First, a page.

For years, immigration policy has focused almost exclusively on enforcement and deportations. Now there’s hope of a new, inclusive road to citizenship. The reforms being debated in Washington are particularly critical for the care workers who look after our children, parents, and grandparents. By 2020, one in six Americans will be over the age of 65, and America is at least one million workers short of filling the need for home-based elder care. Caretakers for the elderly, as well as nannies and housekeepers, are vital to our lives and our economy and must be prioritized in the process for citizenship.
(MORE: The Invisible World of Nannies, Housekeepers and Caretakers)
Direct care workers are already relegated to the unseen corners of our law and economy, but never more so for those who are undocumented immigrants. According to a new report by the Institute for Women’s Policy Research and the Caring Across Generations campaign, while the care industry as a whole is plagued by substandard wages and lack of labor law protections, care workers without legal status are even more likely to receive extremely low pay and suffer exploitation, harassment and abuse at work.
In my work organizing domestic workers, I have been touched by the love and care that so many immigrants bring to families across the United States — stories of home-care workers from Jamaica trading ackee and saltfish recipes with Jewish retirees making matzoh balls; stories of new mothers grateful for the skilled experience and tutelage of nannies who have seen it all before. But I have also heard horror story after horror story — nannies being paid less than $3 an hour; housekeepers having to handle raw sewage; elder care aides being fired without notice and not paid overdue back wages. That the immigrant workers who care for our families so lovingly and skillfully can be treated so badly should give pause to anyone who has a heart — and everyone charged with policy reform.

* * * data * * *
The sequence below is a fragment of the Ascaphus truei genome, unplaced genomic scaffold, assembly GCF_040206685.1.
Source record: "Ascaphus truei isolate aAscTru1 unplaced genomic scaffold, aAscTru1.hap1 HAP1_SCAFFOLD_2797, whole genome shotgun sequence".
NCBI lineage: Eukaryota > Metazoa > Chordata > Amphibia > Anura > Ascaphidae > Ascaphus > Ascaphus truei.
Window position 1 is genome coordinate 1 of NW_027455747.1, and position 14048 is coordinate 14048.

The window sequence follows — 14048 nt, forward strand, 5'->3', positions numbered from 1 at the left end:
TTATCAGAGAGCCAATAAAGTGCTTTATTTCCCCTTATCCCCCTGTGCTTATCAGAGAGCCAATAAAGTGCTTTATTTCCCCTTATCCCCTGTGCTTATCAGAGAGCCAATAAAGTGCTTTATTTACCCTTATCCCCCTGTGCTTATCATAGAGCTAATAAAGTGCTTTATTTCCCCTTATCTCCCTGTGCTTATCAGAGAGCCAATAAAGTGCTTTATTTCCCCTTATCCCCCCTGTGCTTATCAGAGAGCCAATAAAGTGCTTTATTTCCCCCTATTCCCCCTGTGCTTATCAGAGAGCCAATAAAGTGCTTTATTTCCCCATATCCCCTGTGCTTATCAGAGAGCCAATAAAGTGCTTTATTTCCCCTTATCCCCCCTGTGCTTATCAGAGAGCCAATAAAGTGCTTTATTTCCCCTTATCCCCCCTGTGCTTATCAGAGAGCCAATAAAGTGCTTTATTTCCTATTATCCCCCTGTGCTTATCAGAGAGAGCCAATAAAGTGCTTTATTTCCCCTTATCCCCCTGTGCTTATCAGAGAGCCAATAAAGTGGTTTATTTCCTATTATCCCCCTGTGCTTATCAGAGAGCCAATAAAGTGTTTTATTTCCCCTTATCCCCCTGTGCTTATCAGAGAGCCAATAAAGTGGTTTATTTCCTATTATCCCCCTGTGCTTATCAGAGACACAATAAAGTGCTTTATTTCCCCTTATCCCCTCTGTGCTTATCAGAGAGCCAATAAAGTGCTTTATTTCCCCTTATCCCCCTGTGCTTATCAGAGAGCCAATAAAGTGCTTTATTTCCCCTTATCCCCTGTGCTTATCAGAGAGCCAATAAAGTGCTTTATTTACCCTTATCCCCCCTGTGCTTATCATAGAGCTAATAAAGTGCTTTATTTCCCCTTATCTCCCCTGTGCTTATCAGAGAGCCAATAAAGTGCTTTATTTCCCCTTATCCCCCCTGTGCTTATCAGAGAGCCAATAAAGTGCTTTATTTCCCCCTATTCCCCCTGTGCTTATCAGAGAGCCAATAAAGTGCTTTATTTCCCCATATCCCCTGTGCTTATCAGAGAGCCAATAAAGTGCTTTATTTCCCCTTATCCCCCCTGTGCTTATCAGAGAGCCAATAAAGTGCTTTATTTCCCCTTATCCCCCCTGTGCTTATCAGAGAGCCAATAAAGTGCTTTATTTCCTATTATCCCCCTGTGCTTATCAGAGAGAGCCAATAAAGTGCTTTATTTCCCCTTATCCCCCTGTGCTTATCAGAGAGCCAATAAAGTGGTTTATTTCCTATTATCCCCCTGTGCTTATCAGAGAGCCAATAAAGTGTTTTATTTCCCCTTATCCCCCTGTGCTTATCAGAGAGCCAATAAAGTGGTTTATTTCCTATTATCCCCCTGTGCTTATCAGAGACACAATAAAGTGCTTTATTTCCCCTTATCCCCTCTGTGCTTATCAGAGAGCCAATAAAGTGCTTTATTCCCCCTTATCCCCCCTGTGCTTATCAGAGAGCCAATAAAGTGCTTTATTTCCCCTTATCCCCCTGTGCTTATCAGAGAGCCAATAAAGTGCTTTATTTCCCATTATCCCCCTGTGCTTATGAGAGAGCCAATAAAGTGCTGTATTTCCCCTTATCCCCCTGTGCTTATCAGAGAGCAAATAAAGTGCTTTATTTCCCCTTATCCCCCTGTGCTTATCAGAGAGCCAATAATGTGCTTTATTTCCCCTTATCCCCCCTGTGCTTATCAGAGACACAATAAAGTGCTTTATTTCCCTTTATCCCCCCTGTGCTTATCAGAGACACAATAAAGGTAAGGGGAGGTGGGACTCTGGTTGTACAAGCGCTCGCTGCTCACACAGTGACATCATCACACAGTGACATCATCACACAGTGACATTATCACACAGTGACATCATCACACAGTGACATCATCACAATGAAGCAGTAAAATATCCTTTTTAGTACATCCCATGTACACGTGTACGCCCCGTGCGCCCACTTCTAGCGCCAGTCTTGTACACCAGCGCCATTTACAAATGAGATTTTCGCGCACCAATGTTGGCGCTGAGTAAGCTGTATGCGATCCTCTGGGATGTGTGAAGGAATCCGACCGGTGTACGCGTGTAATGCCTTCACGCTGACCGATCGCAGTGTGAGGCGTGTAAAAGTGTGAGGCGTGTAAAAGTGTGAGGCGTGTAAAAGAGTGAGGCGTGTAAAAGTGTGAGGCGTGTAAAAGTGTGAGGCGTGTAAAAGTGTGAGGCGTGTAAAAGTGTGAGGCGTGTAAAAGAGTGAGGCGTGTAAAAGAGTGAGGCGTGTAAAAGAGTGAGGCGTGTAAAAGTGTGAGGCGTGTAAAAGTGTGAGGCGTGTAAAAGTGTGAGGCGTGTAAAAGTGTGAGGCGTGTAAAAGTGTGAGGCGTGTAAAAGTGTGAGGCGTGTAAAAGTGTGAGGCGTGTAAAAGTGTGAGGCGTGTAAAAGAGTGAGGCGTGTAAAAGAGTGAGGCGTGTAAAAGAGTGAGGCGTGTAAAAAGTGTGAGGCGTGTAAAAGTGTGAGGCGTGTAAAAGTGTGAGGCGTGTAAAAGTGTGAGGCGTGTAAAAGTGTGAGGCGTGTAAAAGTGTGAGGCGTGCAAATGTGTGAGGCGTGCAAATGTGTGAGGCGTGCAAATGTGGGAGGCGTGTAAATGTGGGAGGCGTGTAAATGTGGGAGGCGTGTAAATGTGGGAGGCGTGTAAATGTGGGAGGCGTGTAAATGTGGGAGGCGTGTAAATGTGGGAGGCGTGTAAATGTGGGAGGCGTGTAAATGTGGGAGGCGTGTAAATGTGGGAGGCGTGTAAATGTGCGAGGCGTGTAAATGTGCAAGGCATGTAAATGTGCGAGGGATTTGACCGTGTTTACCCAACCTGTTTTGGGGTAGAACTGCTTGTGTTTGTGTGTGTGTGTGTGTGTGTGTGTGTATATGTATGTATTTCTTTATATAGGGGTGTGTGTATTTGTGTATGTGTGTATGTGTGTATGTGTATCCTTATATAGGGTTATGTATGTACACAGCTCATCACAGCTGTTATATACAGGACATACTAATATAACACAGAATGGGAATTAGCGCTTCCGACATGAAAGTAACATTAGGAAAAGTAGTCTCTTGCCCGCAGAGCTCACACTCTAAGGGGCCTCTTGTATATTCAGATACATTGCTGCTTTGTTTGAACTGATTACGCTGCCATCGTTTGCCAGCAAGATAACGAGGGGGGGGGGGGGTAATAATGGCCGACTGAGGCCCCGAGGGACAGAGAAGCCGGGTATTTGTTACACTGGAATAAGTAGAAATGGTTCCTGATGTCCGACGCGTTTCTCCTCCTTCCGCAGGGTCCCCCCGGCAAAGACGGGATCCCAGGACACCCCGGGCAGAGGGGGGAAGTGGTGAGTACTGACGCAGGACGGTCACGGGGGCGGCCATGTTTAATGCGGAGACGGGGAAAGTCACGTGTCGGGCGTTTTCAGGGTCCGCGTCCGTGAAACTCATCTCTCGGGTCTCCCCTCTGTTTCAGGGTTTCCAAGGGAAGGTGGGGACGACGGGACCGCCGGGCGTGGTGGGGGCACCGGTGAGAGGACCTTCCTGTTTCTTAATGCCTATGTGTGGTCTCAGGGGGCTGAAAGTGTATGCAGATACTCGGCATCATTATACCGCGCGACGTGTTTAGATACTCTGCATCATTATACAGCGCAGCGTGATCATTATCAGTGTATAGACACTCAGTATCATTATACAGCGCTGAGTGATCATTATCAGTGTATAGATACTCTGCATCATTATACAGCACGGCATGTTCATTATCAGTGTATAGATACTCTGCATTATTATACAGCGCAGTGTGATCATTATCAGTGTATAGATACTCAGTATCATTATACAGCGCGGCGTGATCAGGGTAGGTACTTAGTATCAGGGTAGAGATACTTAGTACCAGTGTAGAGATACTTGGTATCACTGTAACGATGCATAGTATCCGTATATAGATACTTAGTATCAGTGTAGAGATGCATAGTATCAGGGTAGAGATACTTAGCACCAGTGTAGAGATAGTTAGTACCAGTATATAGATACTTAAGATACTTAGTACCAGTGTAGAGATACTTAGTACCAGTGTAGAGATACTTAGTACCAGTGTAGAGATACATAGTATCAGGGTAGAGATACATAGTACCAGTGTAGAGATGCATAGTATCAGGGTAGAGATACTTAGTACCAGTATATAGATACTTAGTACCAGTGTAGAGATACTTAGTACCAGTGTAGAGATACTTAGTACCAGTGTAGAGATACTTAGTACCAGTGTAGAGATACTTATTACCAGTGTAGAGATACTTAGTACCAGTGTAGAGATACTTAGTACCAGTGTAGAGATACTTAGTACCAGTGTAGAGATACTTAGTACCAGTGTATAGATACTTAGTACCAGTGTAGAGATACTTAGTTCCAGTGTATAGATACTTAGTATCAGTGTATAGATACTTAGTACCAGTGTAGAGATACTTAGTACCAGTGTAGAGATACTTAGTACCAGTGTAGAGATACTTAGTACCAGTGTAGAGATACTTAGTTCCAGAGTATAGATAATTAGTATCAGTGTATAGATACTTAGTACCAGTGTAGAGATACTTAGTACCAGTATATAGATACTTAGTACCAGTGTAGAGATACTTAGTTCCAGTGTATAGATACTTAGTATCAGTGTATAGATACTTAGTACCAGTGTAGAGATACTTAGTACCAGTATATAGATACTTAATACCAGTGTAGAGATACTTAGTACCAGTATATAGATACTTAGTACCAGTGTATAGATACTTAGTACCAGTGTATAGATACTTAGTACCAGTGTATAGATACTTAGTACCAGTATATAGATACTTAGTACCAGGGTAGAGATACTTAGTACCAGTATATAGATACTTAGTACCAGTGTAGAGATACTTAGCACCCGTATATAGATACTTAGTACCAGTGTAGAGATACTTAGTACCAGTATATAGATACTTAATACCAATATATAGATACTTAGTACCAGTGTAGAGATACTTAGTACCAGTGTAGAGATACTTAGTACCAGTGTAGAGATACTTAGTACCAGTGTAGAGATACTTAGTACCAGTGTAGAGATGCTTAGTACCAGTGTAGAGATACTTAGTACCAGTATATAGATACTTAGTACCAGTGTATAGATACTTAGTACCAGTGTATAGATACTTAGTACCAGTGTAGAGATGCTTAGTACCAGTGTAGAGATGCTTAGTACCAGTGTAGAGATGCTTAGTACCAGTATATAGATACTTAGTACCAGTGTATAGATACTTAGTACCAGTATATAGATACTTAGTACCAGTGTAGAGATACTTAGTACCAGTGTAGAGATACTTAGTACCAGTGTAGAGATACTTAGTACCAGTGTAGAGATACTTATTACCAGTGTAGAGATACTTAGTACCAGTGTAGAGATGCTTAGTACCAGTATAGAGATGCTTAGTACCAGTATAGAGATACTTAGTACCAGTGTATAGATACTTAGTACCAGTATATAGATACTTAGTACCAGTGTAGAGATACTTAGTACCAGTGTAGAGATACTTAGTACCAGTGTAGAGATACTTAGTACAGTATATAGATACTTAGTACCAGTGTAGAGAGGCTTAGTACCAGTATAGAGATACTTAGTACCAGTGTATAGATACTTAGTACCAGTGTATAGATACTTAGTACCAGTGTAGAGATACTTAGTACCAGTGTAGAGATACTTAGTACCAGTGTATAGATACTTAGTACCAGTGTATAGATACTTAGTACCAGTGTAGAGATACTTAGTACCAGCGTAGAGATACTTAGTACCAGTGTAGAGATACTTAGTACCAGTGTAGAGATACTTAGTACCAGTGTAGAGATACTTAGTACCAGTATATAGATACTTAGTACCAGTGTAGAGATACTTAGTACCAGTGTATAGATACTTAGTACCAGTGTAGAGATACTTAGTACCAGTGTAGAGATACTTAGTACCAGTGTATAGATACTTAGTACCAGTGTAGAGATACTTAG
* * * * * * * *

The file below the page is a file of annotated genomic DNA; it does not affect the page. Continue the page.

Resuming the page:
(MORE: TIME cover story: Not Legal, Not Leaving)
Unfortunately, the current options for becoming legal aren’t available to care workers— temporary work visas are available only for farm workers and science and engineering professionals. And within the current permanent residency application system, only 140,000 permanent employment visas are allowed each year — most are given to the family members of other admitted workers. It is far fewer than the United States needs to meet the demand for the current care workforce, let alone other industries.
To truly address the needs of our modern American economy and workforce, immigration reform must create a direct road to citizenship for care workers currently in the United States and establish a program for care workers who will come in the future. Like proposals for STEM workers, care workers should have the ability to come under temporary provisional status with the opportunity to apply for legal permanent residency after five years. And to prevent future abuse of immigrant care workers, the status must allow for job mobility and provide equal worker protections, so that workers pursuing citizenship aren’t subject to the exploitation of sponsoring employers. This will reduce abuse in the industry as a whole and raise wages and working conditions for all care workers, including citizens — a step in the right direction for everyone.
(MORE: Do Immigrants ‘Drain’ Society?)
Looking forward, our nation’s care industry needs to be ready — not with a legal and moral patchwork in the economic shadows, but with a robust industry prepared for the next aging wave. Every eight seconds, someone turns 65 in America today. That means every eight seconds, we have another reason to revamp the care industry for the sake of immigrant workers, our economy and all of us.